Wikipedia: "The **controversy** about human paternal leakage was summed up in the 1996 study 'Misconceptions about mitochondria and mammalian fertilization: Implications for theories on human evolution'. The following quotation comes from the abstract to that peer-reviewed study printed in the Proceedings of the National Academy of Sciences:

'“ In vertebrates, inheritance of mitochondria is thought to be predominantly maternal, and mitochondrial DNA analysis has become a standard taxonomic tool. In accordance with the prevailing view of strict maternal inheritance, many sources assert that during fertilization, the sperm tail, with its mitochondria, gets excluded from the embryo. This is incorrect. In the majority of mammals — including humans — the midpiece mitochondria can be identified in the embryo even though their ultimate fate is **unknown**. The "missing mitochondria" story seems to have survived — and proliferated — unchallenged in a time of contention between hypotheses of human origins, because it **supports the "African Eve" model of recent radiation of Homo sapiens out of Africa**.”'

(So, do you agree with the above statement published in 1996 by F. Ankel-Simons & JM Cummins, because you wish to dispute the "'African Eve' model of recent radiation of Homo sapiens out of Africa"? If so, there is scanty evidence to support such a view. mtDNA proves that Humans probably originated somewhere in that geographical region.)

Wikipedia: "The mixing of maternal and paternal mtDNA was **thought** to have been found in humans and chimpanzees in 1999. **However, there has been only a ~single documented case~ of human paternal mitochondrial DNA transmission, and it was linked to ~infertility~.**"

(I mean please, people: that was my whole point from the beginning. You are basing your opinions about mtDNA on nothing of any real substance. Btw R1a1a: Hinny's are infertile & far more rare than mules, but you knew that.)

MMaddi quote: "I've quoted three points in your post where you seem to imply that somehow mtDNA and the x a woman receives from her mother are the same thing. Do you realize that mitochondrial DNA and the x chromosome, in both the male and female, are separate types of DNA? In fact, mitochondrial DNA isn't even located in the nucleus of cells, where the x, y and autosomal chromosomes are located. And Ann is entirely correct that the x a woman receives from her father and mother can and, most often, do recombine."

(Missed the entire point. Don't the chromosomes an individual receives from each parent determine the individual's phenotype or is it genotype? Wouldn't the phenotype?/genotype? of an individual include which mitochondrial DNA it inherits? My eyes aren't in my X chromosome, either, but their phenotype/genotype - sorry - is. I already cited literature which proves that women carry one X chromosome from their own mothers & the other X chromosome is from their paternal grandmothers. How would the X received from their fathers ever be capable of carrying their own mothers' mitochondria, which women then pass along to their own children?)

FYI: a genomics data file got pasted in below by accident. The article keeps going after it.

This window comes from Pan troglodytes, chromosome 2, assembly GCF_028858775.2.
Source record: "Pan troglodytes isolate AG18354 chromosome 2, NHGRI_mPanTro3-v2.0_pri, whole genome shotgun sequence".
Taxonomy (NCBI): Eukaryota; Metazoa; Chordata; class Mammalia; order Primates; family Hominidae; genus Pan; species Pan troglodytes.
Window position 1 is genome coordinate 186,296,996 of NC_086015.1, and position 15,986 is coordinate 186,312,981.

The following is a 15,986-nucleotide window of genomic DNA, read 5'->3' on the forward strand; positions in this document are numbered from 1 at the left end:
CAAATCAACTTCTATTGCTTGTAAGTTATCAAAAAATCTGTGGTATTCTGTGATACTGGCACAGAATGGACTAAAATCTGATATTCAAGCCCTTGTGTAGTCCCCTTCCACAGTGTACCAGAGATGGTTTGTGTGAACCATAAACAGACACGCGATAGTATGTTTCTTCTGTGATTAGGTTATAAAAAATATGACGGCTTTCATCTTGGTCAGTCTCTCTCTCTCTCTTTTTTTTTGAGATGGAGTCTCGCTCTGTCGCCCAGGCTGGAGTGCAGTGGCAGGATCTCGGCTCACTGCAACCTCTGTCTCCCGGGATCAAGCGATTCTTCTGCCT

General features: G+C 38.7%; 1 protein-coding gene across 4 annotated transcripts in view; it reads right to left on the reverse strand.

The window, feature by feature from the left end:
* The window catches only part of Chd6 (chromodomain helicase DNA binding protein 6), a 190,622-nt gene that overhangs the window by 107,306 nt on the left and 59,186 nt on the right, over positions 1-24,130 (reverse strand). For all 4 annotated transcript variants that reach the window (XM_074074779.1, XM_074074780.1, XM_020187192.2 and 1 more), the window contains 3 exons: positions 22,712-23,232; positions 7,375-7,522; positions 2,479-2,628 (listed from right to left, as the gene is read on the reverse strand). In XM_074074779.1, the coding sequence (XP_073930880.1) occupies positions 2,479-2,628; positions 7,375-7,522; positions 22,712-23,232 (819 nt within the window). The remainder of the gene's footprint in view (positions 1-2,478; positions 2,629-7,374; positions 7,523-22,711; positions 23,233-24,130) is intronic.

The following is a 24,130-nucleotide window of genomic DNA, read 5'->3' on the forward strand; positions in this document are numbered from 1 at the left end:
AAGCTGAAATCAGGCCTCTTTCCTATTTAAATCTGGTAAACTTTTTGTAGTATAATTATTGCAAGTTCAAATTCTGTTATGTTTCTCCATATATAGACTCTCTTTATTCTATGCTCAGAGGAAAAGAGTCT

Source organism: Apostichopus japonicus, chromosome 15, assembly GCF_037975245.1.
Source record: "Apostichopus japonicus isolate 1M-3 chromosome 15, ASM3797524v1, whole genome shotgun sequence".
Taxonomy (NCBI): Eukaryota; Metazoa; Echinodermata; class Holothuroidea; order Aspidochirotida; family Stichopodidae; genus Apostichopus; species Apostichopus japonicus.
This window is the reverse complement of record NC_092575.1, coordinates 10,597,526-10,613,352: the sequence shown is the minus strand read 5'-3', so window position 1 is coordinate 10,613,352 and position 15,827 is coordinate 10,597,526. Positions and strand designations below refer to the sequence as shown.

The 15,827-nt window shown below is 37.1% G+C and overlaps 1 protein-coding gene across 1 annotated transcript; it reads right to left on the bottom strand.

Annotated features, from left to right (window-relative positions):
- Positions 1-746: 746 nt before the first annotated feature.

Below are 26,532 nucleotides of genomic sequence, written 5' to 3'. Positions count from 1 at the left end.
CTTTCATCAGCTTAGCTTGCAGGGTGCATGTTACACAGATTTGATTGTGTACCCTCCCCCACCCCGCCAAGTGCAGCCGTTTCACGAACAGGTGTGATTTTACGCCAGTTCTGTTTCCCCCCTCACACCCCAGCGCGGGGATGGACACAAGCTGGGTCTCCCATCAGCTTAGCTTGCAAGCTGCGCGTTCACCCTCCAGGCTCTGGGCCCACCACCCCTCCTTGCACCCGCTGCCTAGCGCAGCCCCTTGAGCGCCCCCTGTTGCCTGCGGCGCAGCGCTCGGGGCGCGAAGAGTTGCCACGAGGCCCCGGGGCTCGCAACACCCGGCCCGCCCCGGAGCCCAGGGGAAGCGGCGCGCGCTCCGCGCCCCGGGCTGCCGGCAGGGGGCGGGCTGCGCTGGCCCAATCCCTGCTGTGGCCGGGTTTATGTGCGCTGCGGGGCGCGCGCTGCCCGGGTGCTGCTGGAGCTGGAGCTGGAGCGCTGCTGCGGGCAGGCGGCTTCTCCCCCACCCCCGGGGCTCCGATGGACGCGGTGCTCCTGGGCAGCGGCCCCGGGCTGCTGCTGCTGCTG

johi quote: "Sorry, there are a number of misconceptions here so I will just address the above. The statement is incorrect, women typically pass on a recombined X, not a selective maternal line X. It is largely a random process."

(Sorry johi, again your claim doesn't make sense in light of the fact that women normally transmit their maternal lineages - mtDNA - virtually unchanged & unrecombined over vast numbers of generations & among all of their respective offspring. So since children receive only the unchanged/unrecombined mitochondria of their own mothers - how in the world would they get that through either the X chromosome that their mothers inherited ~paternally~, or through recombined X's, during fertilization? It only requires one out of the two differing types of X chromosomes from any given mother, combined with the one X or Y chromosome received from the father, to make babies.)

Wikipedia: "According to the 2005 study 'More evidence for non-maternal inheritance of mitochondrial DNA?', heteroplasmy is a "newly discovered form of inheritance for mtDNA. Heteroplasmy introduces **slight** statistical uncertainty in **normal** inheritance patterns." Heteroplasmy may result from a **mutation** during development which is propagated to only a **subset of the adult cells**, or may occur when two slightly different mitochondrial sequences are inherited from the mother as a result of several hundred mitochondria being present in the ovum."

(IOW, heteroplasmy - and also paternal leakage of mtDNA - are apparently extremely rare anomalies. Not "typical", as many of you have wrongly suggested.)

Wikipedia: '“Multiple types (or recombinant types) of quite dissimilar mitochondrial DNA from different parts of the known mtDNA phylogeny are often reported in single individuals. From re-analyses and corrigenda of forensic mtDNA data, it is apparent that the phenomenon of mosaic or mixed mtDNA can be ascribed solely to **contamination and sample mix up**."'

(LOL. You guys wear a person down. Most people wouldn't bother to argue with you. But big-picture, panoramic truth means a lot to me, & I always learn something in the process of these debates. Nearly every time I meet that sort of seemingly irrational & forceful opposition, I uncover something important. Now, I think I realize your motive: it seems you are supporting opposition to the "Out of Africa" theory, in this case.)

gbookhammer: "I should point out that Ann Turner is a medical doctor, and does know a bit about human biology."

(?; lol.)

gbookhammer: "You also need to know what mtDNA is. It is the DNA of bacteria-like structures that are found within cells. They are called "organelles", which literally means "little organs" and in a sense they function as organs of the cell."

(No, I don't need to know every little detail of what mtDNA is, to know what it DOES.)

gbookhammer: "Genetically, males and females are exactly alike except for one thing. If a person is male, that means he got a Y chromosome from his father...)

(In reality, male & female humans are not "exactly alike except for one thing"; because, **men have up to ~1900 fewer genes than women**. The rest of your lecture neither refutes my OP regarding relatively fixed percentages of mtDNA which might remain unchanged in a family's maternal lineage over many generations. I was talking about mtDNA's part of the equation, not the entire equation.)

NOTE: This took hours to write, gave me a headache answering so many forum trolls at one time on the exact same point. And since they have full moderator control over everything that I post (iow, they censor & discriminate against me) - I would be very surprised if it gets published. Nevertheless, I tried.

UPDATE:  This forum, DNA-Forums, eventually became defunct.  I don't know whether they reorganized, or what happened, but the original forum where I posted is now off-line.